Controversial Word of Faith Fellowship Church Accused of Working Brazilians 'Like Slaves'

(Photo: Word of Faith Fellowship Church)Jane (L) and Sam Whaley (R) co-founders of Word of Faith Fellowship Church in Spindale, North Carolina.

Word of Faith Fellowship Church, a decades old controversial evangelical sect in Spindale, North Carolina, was accused on Monday of enticing young members of the Brazilian branch of their church to come to America on tourist and student visas, then coercing them to illegally work "like slaves" without pay.

"Everybody knew these trips were not about tourism," Paulo Henrique Barbosa, 23, who now works in information technology in Sao Paolo, told The Associated Press. "I didn't want to go, but I had no choice."

Members of the church in Brazil, he said, had heard shocking reports from others who were lured to the U.S. under the guise of attending school or sightseeing. So when he was invited to travel to Spindale at the age of 17 in 2011, Barbosa told the AP, he wanted no part of it.

Unable to overrule the influence of his pastors who told him he would displease God by not going as well as his parents who supported their authority, Barbosa traveled to the U.S. for six months in 2011. And things turned out to be worse than he had imagined.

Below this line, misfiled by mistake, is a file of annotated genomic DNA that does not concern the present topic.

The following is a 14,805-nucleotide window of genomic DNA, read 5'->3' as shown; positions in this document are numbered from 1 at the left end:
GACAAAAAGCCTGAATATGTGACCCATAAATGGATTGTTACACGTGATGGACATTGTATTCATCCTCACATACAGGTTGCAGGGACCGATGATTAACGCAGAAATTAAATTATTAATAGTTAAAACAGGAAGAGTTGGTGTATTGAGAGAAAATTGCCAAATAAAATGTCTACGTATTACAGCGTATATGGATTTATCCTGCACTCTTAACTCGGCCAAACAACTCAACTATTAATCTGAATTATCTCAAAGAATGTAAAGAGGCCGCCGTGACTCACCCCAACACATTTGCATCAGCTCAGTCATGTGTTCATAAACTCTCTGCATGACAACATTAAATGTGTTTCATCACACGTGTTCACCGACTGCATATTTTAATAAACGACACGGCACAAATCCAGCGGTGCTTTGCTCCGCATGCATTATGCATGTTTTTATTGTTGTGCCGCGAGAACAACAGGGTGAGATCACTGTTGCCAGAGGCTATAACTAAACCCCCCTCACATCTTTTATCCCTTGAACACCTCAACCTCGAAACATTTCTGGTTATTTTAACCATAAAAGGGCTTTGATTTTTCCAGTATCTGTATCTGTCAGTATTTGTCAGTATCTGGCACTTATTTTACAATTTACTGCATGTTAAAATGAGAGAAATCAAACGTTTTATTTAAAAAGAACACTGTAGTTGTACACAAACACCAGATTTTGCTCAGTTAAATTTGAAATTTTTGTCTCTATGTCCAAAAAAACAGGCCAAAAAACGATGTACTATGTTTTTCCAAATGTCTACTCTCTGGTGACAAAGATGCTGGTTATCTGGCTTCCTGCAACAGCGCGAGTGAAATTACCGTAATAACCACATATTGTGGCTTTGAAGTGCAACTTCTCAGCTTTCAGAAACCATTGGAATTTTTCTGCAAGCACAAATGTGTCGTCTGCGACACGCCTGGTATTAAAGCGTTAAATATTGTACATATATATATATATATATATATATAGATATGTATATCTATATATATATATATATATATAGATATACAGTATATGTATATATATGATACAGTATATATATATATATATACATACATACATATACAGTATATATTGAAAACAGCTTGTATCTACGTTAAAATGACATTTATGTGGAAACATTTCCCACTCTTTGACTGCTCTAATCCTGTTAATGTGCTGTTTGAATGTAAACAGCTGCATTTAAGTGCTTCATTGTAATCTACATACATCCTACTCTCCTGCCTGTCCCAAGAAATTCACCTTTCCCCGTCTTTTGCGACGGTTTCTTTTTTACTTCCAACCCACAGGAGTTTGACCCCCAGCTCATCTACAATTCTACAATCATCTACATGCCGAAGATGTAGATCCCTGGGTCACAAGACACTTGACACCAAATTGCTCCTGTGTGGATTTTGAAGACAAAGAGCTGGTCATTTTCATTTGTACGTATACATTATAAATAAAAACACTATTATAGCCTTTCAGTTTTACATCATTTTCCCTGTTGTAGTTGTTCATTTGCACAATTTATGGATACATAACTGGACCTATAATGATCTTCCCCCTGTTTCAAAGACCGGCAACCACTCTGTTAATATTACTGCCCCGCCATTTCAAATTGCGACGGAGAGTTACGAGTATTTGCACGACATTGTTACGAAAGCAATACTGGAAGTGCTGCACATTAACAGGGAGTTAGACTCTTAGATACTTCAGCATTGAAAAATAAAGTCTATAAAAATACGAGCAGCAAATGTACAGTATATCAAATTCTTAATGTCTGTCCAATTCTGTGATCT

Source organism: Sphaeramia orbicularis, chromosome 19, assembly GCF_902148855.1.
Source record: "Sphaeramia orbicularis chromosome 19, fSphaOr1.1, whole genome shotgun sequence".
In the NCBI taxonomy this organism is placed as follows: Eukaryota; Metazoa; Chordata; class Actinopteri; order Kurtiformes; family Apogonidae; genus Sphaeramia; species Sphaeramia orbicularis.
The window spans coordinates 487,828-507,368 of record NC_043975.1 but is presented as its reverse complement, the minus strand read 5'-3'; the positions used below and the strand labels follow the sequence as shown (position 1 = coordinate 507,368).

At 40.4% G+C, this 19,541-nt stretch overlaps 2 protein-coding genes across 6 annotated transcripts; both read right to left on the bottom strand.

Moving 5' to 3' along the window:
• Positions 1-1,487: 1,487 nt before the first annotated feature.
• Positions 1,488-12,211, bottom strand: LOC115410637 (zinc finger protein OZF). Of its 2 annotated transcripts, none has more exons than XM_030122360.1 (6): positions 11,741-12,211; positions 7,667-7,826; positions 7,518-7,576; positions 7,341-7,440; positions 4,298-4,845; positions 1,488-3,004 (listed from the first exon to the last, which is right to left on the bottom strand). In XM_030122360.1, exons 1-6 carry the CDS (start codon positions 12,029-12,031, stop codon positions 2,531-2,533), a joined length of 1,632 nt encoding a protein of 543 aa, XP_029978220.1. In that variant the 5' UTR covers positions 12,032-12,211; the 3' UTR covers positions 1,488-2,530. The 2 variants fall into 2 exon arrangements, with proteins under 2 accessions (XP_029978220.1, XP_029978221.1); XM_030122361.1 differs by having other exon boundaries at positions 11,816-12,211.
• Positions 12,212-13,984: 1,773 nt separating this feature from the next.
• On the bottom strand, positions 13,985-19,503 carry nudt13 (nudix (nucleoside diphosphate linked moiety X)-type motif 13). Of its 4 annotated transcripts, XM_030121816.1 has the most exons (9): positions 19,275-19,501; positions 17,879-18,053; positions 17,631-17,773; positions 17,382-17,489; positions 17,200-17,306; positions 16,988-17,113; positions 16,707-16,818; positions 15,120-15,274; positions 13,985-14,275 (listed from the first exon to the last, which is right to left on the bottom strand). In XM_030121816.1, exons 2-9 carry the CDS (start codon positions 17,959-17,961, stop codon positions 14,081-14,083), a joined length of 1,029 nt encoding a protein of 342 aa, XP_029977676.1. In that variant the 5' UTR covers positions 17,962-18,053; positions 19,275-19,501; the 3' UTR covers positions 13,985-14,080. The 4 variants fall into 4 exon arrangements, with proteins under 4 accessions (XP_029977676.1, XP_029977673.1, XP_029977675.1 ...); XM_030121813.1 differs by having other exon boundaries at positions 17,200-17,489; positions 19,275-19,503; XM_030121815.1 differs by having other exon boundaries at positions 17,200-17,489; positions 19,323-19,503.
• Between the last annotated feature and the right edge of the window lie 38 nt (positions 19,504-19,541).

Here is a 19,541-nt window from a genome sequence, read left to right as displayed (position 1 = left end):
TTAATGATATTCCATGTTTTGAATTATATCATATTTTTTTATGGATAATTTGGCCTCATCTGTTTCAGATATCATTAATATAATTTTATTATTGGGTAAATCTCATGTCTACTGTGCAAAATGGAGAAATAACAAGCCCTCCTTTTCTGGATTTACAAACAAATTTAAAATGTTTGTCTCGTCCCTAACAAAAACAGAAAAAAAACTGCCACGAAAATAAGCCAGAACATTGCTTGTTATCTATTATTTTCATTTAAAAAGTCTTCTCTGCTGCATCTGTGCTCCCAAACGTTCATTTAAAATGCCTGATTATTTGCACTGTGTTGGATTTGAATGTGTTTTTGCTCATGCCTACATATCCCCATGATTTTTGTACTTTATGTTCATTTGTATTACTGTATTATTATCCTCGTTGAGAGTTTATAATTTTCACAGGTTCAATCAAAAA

After his travel documents and money were allegedly put away for "safekeeping" by the church, he was put to work in the church's school during the day and worked in construction in the afternoons and evenings, sometimes until 1 a.m. the following day.

"There was never time to sit down. We were worked like slaves," Luiz Pires, another Brazilian who told the AP that he was 18 in 2006 when he was encouraged by ministers in Brazil to travel to North Carolina church for his spiritual development.

When he arrived, however, Pires said he was forced to live in the basement of a church leader's house with seven others and work long hours on church-related businesses, the AP said. Anything they supposedly earned went toward their living expenses.

Barbosa explained that he was also forced to sleep in a church member's basement, with about 15 other young males who were warned against speaking Portuguese. They were also limited to five minutes of bathroom time lest they were accused of masturbation and be punished by sect leader Jane Whaley.

During his time in North Carolina, Barbosa said he begged to return to Brazil many times "but they always told me no, that it was God's will for me to stay."

He was only allowed to leave when his tourist visa was about to expire.

The Christian Post reached out to Word of Faith Fellowship on Monday and a woman who identified herself only as Mary said there was no one at the church available to respond to the AP's investigation and said a statement may be released.

The AP noted that in 2014, three ex-congregants told an assistant U.S. attorney that the Brazilians were being forced to work for no pay. When Jill Rose, the official who is now the U.S. attorney in Charlotte, was questioned about the allegations by the AP, she said she could not comment on an ongoing investigation.

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